I believe we need student opinion here! We can't just assume that everybody wants to take all the same classes all four years! You guys debate like you know what is the best. And here, I really don't think you have a clue.

Just so you know, there isn't even a class titled "Death and Dying" at the HS!

Thank you, Rick, for your comments and the links to the courses.

SHouldn't we be proud we have a such an outstanding offering to cater to every child?

Anonymous said...

Yeah, there is a lot of outrage here at courses that no longer exist. Stained Glass is also no longer offered at the HS, a victim of previous cuts.

Discouraged said...

Personally, I think we should focus our high school efforts on getting our kids more instruction time (no matter what course they are in) by getting them out of the mandatory study halls. This is so distressing to me--I don't pay these high taxes for my kids to sit and chat and/or text in the cafeteria for an hour a day. Yes, they do their homework sometimes but I would much rather them do homework at HOME and be learning something at school.

I also think it is shameful that we have such a low graduation requirement for math and for science. Catherine posted the recommended pre-college requirements and the requirements of many other MA schools and all say three years of math and science. Why can we not agree to adapt that?

I love the thought of many electives but the artist who posted was right; if you don't have the basics of math, reading/writing, exposure to classic literature, basic knowledge of the sciences and of the major fields of mathematics, you will not be adequately prepared for college. Which is where most of our kids end up.

Anonymous said...

Anon 12:05 writes "Yeah, there is a lot of outrage here at courses that no longer exist. Stained Glass is also no longer offered at the HS, a victim of previous cuts.

December 22, 2009 12:05 AM"

That's curious. My child took it last year. I have the art project in my living room to prove it! Was it cut this year or are we just unaware of what is being offered.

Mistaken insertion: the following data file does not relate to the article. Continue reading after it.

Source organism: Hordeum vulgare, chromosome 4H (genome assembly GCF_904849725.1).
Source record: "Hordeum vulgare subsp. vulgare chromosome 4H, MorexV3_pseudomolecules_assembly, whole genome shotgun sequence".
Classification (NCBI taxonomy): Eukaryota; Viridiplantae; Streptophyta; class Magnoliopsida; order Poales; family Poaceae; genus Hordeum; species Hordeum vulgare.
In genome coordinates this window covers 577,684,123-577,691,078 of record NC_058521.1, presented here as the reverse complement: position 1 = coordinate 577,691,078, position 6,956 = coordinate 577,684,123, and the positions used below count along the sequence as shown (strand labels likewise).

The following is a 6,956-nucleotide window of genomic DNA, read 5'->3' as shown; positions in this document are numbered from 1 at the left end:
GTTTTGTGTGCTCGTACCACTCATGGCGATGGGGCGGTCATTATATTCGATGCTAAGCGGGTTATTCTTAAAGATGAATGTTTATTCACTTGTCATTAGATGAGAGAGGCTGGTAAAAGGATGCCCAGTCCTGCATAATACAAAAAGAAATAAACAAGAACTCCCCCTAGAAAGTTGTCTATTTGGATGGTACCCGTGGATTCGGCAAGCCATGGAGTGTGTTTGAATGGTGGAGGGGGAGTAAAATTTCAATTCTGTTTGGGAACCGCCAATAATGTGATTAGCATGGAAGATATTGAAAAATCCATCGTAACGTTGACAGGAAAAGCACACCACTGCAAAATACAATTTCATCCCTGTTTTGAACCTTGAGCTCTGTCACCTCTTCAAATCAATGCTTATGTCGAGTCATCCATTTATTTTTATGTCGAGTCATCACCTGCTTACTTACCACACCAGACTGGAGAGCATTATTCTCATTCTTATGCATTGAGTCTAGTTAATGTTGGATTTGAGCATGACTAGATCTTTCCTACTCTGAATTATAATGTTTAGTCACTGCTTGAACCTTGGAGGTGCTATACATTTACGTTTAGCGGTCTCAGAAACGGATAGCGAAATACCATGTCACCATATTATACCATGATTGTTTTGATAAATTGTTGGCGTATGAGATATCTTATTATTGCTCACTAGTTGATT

Anonymous said...

10:22- You're absolutely right. I have pointed this out many times. Not every child wants to go to college nor does every child, even if they have the ability want to take AP classes.I AM NOT SAYING THAT WE SHOULD NOT BE CHALLENGING EVERY CHILD OR THAT OUR REQUIREMENTS SHOULDN'T BE MORE RIGOROUS. ( Sorry for the CAPS but so often when one says that on this blog you're immediately accused of not wanting rigor and challenge)).

Anonymous said...

Catherine- sorry I wasn't clear about the school age population estimates. I 'm not a statistician but I think it would be very premature for any one to make any assumptions about an increasing number of kids opting to attend private schools unless we know the total school age population in the years we're talking about ( the LAST ten years).

Anonymous said...

I also think it might be instructive to get an idea of how many kids are transferring ( not choicing) in from other districts and in particular underperforming districts like Holyoke and Springfield. For example, when my child was in 3rd grade, 5 kids came into her class from these districts. They were woefully unprepared, required lots of remediation, and consumed lots of teacher attention with discipline issues. The next year, 3 of the children had gone back to Holyoke. The following year, 2 returned. This type of student places enormous strains on district and classroom resources. In short- I think that we can not have a discussion about the schools and their future without also having a discussion of the Town's housing policies which encourage this type of transcience.

Anonymous said...

Earlier in this decade, we had the phenomenon during the Wylie Administration at CF of the kid attending there with no apparent connection to Amherst, i.e. neither parent lived in Amherst. They had some way of sneaking the kids into that school. There were always a few of these every year. Don't know whether that's still going on.

Amherst: Land of Opportunity.

Anonymous said...

ANOM 7:34 AND 10:22